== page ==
Still thanking John Howard now, Australia?
The case of the Albury farmer who used his .22 rifle to defend himself against a knife wielding home invader has taken an unsurprising turn. NSW Police have seized David Dunstan’s firearms after detaining an armed offender on his rural property at gunpoint last week.
The Border Mail reports:
A FATHER who armed himself with an unloaded rifle during a home invasion has been left wondering what he could have done differently, after having his guns seized. Police took David Dunstan’s three firearms from his farming property at Bungowannah on Thursday afternoon.
A man armed with a knife and piece of wood had knocked on his back door about 3.30am. Mr Dunstan, who has a gun licence, went to his nearby gun safe and grabbed a .22 rifle after finding the man outside his home. He said he didn’t point the weapon at the offender, and essentially used the gun as a “prop”.
Mr Dunstan then went on 3AW on Neil Mitchell’s program to further explain that NSW Police seized his firearms a day earlier than an agreed time for an allegedly routine inspection. In other words, he was ambushed by Police and had his property taken.
Mr Dunstan even alluded at interview that NSW Police Detectives had told him initially that there was no problem, but there was a sudden change in attitude as soon as the divisional firearms officer got involved.
A few people have stated that it’s “standard process” and that after an investigation he will get his guns back. The question I have to the “muh bureaucracy” crowd is why?
No one was killed, injured and no firearm was discharged. The offender was refused bail and more than likely already known to Police. Prima facie, it’s a clear case of self-defence. Why should this man then have all three of his legally owned firearms confiscated and his licence revoked at great detriment to his farming business? Why should he then potentially also have to go through an excruciating process through a tribunal to get his licence and firearms back?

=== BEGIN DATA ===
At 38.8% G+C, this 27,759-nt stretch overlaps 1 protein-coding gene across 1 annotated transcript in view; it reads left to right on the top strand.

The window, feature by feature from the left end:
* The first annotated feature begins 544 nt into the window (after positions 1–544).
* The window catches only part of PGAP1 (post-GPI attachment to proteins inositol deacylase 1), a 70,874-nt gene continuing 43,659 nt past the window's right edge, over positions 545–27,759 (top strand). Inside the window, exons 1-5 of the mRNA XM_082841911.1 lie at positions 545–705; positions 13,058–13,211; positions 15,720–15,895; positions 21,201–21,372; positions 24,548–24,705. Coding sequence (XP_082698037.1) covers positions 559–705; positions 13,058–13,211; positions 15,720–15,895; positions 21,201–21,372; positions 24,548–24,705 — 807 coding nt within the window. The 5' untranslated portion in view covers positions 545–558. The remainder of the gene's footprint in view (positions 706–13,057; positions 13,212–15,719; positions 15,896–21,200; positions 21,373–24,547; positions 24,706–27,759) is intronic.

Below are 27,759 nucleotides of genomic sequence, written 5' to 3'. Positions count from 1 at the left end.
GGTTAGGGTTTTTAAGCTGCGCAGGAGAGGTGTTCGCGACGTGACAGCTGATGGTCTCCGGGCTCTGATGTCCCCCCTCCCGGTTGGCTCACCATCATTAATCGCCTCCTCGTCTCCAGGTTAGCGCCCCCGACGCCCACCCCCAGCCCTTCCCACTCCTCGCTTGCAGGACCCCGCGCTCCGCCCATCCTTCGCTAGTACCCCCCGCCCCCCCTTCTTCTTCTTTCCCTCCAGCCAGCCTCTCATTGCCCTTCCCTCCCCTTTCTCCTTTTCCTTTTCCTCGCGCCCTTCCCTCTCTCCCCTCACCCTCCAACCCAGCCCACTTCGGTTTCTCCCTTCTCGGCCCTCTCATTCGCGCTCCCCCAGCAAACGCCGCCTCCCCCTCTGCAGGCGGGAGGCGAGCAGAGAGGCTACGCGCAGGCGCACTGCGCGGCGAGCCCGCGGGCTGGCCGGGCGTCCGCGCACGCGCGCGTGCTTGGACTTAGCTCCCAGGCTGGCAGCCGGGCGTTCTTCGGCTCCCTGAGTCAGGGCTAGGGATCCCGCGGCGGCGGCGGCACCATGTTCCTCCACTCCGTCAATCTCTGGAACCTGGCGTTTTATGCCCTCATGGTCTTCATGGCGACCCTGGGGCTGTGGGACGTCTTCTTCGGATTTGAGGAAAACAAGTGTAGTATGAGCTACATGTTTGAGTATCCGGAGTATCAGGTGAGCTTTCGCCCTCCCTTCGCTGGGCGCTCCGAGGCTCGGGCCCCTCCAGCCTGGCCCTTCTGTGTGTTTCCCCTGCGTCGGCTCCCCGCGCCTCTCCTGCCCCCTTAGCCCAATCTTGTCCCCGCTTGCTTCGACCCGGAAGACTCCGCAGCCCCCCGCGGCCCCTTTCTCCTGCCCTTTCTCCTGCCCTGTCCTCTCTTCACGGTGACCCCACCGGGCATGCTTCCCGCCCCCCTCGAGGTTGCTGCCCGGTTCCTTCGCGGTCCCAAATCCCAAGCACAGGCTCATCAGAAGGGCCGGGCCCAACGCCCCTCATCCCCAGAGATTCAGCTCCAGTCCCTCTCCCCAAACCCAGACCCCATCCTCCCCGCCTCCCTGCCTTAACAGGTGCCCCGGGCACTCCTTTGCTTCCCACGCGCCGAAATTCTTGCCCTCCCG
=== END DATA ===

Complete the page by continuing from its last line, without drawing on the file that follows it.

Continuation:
The kicker of this was the advice provided by NSW Police in regards to self-defence, and that according to them, the farmer would only be allowed to act if the offender attacked first.
Well, under Section 418 of the NSW Crimes Act:
418 SELF-DEFENCE–WHEN AVAILABLE
(a) to defend himself or herself or another person, or
(b) to prevent or terminate the unlawful deprivation of his or her liberty or the liberty of another person, or
(d) to prevent criminal trespass to any land or premises or to remove a person committing any such criminal trespass,
and the conduct is a reasonable response in the circumstances as he or she perceives them.
Ticks most of the boxes wouldn’t you think?
What do NSW Police seriously think the public should do in a situation like that? 18kms out of town on a rural property, family inside and you find a man with a knife on your property at 3:30am? Don’t forget these are the same people lobbying to be able to take their firearms home for self-defence.
This isn’t the first time NSW Police have issued similar advice over self-defence. Back in November 2016 they said “do not confront a person in your house” after a man shot a home invader with an arrow.
It would also not be surprising at all if there was “pressure from the top” to attempt to send a message to others who may be thinking of using firearms for self-defence. It wouldn’t be out of the realm of possibility, considering the latest NSW Firearm Regulations containing a provision for the Police Commissioner to cancel anyone’s licence on the basis if he suspects they would use it for the purpose of self-defence.
Yep, can’t have the plebs using firearms effectively and safely to protect themselves and their families now, can we? Only employees of the state are entitled to that. Just don’t mention Hornsby. Or the wave of home invasion and violent crime victims in Melbourne right now.
We’ve said this before but we’ll say it again: having the legal right to self-defence is meaningless when you are denied the practical means to self-defence.
Sure, more information may come out about this case and things could change. However, taken at face value this whole scenario is an absolute farce and highlights how just whose side Australian self-defence and firearm law is on and it’s not the law abiding.
We will continue to follow this case as it develops.